The sukkah is said to be a sacred spiritual shroud for all elements of the physical body as the entire body is encased within it.
Rabbi Akiva and Rabbi Eliezer argued whether the sukkah in the desert was an actual physical sukkah or in fact a cloud of honour.
The Gemara ruled that that whilst our actual physical bodies sit inside the sukkah our actual souls sit within clouds of honour.
The mental element according to the Penal Code.
The Latin saying rea sit mens nisi reum facit non actus roughly translated is the idea that no criminal act is committed without the accompaniment of criminal thought.
The current and accepted meaning of this principle is that criminal liability is conditional upon proving the mental foundation of the suspect - See Amendment No. 39, introduced into the Penal Code in 1995, sections 19-20.
According to the customary law of nations, mental foundations were not formerly any one single element but a collection of several. These include cognitive components (for example awareness and suspicion), willful components (such as intention, apathy and frivolity) and normative components (such as negligence) which together form the different categories of the entire mental element.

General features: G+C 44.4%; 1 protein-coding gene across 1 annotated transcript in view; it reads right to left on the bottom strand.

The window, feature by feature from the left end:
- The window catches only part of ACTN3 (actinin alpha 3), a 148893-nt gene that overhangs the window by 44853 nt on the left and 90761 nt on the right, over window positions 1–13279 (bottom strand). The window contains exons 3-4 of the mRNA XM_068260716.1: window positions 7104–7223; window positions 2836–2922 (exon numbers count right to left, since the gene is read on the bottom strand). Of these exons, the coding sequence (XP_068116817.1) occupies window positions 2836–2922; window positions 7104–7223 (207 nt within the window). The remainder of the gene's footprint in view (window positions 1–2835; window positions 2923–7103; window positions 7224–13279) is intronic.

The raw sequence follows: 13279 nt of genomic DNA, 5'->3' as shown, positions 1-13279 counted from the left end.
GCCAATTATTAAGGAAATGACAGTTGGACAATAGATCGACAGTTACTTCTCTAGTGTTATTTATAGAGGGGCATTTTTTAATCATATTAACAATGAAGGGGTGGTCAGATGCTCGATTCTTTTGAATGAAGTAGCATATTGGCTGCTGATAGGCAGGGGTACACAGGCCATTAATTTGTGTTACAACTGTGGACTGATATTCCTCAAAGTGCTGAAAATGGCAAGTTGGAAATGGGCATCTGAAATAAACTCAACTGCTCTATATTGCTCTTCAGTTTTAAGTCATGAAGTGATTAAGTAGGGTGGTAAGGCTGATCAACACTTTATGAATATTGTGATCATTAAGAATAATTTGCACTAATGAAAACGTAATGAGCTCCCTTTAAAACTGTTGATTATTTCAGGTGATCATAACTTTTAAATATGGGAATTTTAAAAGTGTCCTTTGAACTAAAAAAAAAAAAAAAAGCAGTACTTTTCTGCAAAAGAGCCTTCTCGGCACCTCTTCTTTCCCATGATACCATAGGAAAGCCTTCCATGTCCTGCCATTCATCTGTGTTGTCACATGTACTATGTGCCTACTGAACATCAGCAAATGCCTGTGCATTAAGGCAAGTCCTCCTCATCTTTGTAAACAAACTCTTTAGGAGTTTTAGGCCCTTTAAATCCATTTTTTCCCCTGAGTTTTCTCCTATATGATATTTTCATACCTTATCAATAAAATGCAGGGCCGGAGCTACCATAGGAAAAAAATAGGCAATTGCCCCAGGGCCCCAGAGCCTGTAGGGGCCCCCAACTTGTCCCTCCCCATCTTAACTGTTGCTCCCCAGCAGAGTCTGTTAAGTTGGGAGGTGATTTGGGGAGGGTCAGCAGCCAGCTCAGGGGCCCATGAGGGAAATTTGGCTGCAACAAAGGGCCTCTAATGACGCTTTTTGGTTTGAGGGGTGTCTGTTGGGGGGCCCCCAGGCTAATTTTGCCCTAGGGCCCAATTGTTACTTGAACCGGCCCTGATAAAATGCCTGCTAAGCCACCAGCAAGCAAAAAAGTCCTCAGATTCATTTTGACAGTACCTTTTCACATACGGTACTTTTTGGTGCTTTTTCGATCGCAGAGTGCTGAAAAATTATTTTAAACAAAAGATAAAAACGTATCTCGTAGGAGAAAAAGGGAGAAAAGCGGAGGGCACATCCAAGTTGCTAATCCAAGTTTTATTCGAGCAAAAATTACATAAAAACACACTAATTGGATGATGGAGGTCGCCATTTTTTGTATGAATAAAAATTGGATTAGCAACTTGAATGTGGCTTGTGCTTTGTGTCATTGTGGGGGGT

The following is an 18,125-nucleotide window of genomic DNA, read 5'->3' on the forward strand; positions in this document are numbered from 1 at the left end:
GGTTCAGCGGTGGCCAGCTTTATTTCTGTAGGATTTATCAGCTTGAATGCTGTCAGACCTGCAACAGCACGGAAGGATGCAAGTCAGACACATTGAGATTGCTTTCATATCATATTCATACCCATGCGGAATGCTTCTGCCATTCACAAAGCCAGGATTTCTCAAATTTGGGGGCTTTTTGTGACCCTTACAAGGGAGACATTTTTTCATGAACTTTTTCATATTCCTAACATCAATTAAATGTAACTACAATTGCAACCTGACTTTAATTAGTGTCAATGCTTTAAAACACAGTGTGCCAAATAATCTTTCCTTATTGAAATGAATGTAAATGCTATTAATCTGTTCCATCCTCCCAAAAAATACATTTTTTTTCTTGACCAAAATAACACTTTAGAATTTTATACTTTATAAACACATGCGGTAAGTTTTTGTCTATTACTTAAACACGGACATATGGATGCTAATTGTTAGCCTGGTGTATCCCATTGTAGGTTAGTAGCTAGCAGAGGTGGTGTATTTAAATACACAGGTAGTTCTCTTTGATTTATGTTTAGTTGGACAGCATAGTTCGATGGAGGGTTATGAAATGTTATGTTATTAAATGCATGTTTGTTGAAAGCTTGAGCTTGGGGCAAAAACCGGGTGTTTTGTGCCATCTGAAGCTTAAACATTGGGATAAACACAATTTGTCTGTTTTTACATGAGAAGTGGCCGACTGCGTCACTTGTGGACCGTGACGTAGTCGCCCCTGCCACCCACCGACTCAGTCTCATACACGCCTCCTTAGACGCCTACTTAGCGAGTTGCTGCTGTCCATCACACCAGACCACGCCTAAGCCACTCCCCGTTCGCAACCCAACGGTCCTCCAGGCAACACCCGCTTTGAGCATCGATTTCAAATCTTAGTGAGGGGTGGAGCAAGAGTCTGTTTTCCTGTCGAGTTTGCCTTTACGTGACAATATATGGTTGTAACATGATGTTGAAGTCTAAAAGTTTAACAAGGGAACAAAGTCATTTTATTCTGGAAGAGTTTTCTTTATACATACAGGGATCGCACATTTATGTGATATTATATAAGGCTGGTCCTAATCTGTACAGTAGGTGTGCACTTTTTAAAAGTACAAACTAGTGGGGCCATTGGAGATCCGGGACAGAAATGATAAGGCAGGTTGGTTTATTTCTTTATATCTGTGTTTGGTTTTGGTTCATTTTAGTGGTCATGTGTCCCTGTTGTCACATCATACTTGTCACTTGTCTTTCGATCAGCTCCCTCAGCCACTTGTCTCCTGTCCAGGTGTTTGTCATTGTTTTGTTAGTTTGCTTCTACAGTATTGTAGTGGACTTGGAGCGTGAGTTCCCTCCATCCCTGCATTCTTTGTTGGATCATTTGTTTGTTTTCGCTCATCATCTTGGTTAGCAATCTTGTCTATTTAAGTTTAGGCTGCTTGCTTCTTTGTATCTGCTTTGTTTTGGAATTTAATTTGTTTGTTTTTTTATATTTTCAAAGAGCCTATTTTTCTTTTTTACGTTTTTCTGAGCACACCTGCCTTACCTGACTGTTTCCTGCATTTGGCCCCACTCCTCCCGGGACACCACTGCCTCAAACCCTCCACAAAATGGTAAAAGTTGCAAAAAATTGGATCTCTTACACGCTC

At this point the different legal systems diverge and the different mental components are slightly altered.
This idea has often been given literary expression.
For example, in Dostoevsky’s book 'Crime and Punishment' one of his marginal characters voices the following ridicule: "With the help of logic alone it is impossible to jump over nature."
The demand for awareness of the mental element brings us back to the division between Rabbi Akiva and Rabbi Eliezer as to whether awareness is physical or even conceptual and the fact that we need to unite the two.
The sukkah gives us the perfect opportunity to unite the two in order to observe the mitzvah. We physically 'sit in the sukkah' with the transcendental spiritual awareness that we are actually sitting within clouds of honour.